From the EIA's STEO, July 10, 2012:
U.S. Natural Gas Consumption
EIA expects that natural gas consumption will average 69.9 billion cubic feet per day (Bcf/d) in 2012, an increase of 3.3 Bcf/d (4.9 percent) from 2011 and an upward revision of 0.5 Bcf/d from last month's Outlook. EIA expects that large gains in electric power use in 2012 will more than offset declines in residential and commercial use.
Projected consumption of natural gas in the electric power sector grows by 21 percent in 2012, primarily driven by the increased relative cost advantages of natural gas over coal for power generation in some regions. Consumption in the electric power sector peaks at 31.2 Bcf/d in the third quarter of 2012, when electricity demand for air conditioning is highest. This compares with 27.7 Bcf/d during the third quarter of 2011.
Growth in total natural gas consumption slows in 2013, with forecast consumption averaging 71.1 Bcf/d (U.S. Natural Gas Consumption Chart). However, unlike 2012, growth in 2013 is driven by consumption increases from the residential, commercial, and industrial sectors. A forecast of near-normal weather next winter drives 2013 increases in residential and commercial consumption of 7.7 percent and 4.5 percent, respectively. Although projected natural gas burn in the electric power sector declines by 1.9 percent from 2012, it remains at historically high levels in 2013.
U.S. Natural Gas Production and ImportsTotal marketed production of natural gas grew by 4.8 Bcf/d (7.9 percent) in 2011. This strong growth was driven in large part by increases in shale gas production. EIA expects continued year-over-year growth in 2012, though not as strong as the previous year (U.S. Natural Gas Production and Imports Chart). This month's Outlook revises upward the forecast for marketed production for 2012, partially reflecting upward revisions to historical data for the first few months of the year. EIA, however, expects a small drop in production in the coming months, reflecting the decline in rigs since October 2011. According to Baker Hughes, the natural gas rig count was 542 as of July 6, 2012, up slightly from last week, which was the lowest rig count since 1999. EIA's production survey indicates natural gas marketed production fell between February and March 2012, but rebounded in April. Declining production from less-profitable "dry" natural gas plays such as the Haynesville Shale is offset by growth in production from liquids-rich natural gas production areas such as the Eagle Ford and wet areas of the Marcellus Shale, and associated gas from the growth in domestic crude oil production.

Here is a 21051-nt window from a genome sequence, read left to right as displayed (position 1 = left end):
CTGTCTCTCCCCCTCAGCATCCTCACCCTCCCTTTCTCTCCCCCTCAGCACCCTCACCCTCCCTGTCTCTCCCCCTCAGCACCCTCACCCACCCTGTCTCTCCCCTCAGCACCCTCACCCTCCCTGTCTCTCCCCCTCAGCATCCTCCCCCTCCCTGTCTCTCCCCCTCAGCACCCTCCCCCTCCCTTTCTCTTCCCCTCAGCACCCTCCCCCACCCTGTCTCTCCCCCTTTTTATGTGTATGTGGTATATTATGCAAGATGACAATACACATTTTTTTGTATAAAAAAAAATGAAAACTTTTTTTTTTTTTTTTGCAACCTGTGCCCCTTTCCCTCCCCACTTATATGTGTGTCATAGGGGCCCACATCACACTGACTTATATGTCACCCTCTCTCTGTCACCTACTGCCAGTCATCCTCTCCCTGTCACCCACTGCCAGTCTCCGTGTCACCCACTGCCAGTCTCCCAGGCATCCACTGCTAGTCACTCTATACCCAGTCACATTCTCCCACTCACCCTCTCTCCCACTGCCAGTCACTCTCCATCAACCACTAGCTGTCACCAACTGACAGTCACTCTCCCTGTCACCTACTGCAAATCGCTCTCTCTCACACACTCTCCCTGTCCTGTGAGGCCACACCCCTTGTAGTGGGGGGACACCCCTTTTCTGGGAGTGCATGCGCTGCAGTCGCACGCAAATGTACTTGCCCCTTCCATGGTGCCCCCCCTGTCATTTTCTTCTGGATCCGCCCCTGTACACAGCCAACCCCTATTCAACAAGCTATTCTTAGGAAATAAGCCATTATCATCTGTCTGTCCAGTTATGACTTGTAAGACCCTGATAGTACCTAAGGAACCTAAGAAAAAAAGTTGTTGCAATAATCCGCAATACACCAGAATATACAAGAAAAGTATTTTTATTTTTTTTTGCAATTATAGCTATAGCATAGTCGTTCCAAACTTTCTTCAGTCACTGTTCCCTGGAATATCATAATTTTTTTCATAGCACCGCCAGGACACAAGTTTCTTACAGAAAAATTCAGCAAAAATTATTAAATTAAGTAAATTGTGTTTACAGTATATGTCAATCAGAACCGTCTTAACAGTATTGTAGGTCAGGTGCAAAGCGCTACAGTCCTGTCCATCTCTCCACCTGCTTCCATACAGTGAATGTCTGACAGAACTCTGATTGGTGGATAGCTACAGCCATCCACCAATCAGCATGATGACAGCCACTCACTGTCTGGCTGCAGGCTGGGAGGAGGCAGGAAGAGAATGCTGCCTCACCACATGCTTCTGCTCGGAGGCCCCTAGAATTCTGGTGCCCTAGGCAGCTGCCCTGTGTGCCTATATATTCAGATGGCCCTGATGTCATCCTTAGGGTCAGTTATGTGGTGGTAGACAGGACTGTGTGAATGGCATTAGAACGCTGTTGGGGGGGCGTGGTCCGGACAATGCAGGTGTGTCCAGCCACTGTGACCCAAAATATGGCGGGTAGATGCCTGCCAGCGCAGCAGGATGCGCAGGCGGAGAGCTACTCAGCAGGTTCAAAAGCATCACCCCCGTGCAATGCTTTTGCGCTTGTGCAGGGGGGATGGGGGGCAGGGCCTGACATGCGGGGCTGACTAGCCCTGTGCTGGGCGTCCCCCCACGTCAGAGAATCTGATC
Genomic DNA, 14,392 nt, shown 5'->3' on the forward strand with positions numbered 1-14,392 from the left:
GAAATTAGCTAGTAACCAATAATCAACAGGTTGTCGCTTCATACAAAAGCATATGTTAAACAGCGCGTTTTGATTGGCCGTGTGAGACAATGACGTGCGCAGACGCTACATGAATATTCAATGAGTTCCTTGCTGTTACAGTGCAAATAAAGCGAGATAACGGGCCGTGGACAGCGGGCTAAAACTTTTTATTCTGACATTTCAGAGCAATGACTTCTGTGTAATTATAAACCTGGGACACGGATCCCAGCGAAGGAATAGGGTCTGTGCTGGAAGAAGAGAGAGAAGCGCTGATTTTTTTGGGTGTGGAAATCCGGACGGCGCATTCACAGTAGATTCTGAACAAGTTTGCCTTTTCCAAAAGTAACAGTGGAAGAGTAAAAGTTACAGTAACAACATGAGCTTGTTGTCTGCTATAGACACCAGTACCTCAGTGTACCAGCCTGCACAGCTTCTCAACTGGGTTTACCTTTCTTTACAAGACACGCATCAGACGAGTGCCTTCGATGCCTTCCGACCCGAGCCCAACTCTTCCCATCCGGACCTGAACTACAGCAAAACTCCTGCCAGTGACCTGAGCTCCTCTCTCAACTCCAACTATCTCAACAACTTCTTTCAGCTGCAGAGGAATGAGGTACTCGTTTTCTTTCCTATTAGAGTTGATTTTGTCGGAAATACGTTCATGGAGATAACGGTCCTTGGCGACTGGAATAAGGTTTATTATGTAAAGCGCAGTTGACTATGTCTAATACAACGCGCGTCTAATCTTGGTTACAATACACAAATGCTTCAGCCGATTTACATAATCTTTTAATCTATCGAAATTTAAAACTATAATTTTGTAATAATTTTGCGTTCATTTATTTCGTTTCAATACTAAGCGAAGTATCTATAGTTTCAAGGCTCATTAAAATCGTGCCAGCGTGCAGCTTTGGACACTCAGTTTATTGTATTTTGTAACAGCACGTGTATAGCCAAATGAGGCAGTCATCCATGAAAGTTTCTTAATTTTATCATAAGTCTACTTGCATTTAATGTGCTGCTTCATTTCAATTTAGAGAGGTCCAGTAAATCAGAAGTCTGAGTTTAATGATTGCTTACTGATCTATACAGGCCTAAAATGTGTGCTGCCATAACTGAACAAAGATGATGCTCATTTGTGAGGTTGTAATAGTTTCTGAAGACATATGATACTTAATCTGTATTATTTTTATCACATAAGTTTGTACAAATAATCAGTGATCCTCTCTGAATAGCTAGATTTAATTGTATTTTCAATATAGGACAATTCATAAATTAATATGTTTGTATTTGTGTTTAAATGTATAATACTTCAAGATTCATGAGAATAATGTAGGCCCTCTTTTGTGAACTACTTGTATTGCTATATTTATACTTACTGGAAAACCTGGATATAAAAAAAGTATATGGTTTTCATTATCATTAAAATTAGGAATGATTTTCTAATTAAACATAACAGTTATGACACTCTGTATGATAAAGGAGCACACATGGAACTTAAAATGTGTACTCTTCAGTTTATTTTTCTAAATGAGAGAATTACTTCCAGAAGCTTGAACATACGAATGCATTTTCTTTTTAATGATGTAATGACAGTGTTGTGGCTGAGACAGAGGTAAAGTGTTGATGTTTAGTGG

Based on the outlook from National Oceanic and Atmospheric Administration for the current Atlantic hurricane season, EIA estimates a 70-percent probability that total shut-in natural gas production in the GOM during the upcoming hurricane season (June through November) will fall somewhere between 5.8 and 16.2 Bcf, with a median outcome of 9.5 Bcf (an average of 0.05 Bcf/d over the 6 months; see the 2012 Outlook for Hurricane-Related Production Outages in the Gulf of Mexico)....MORE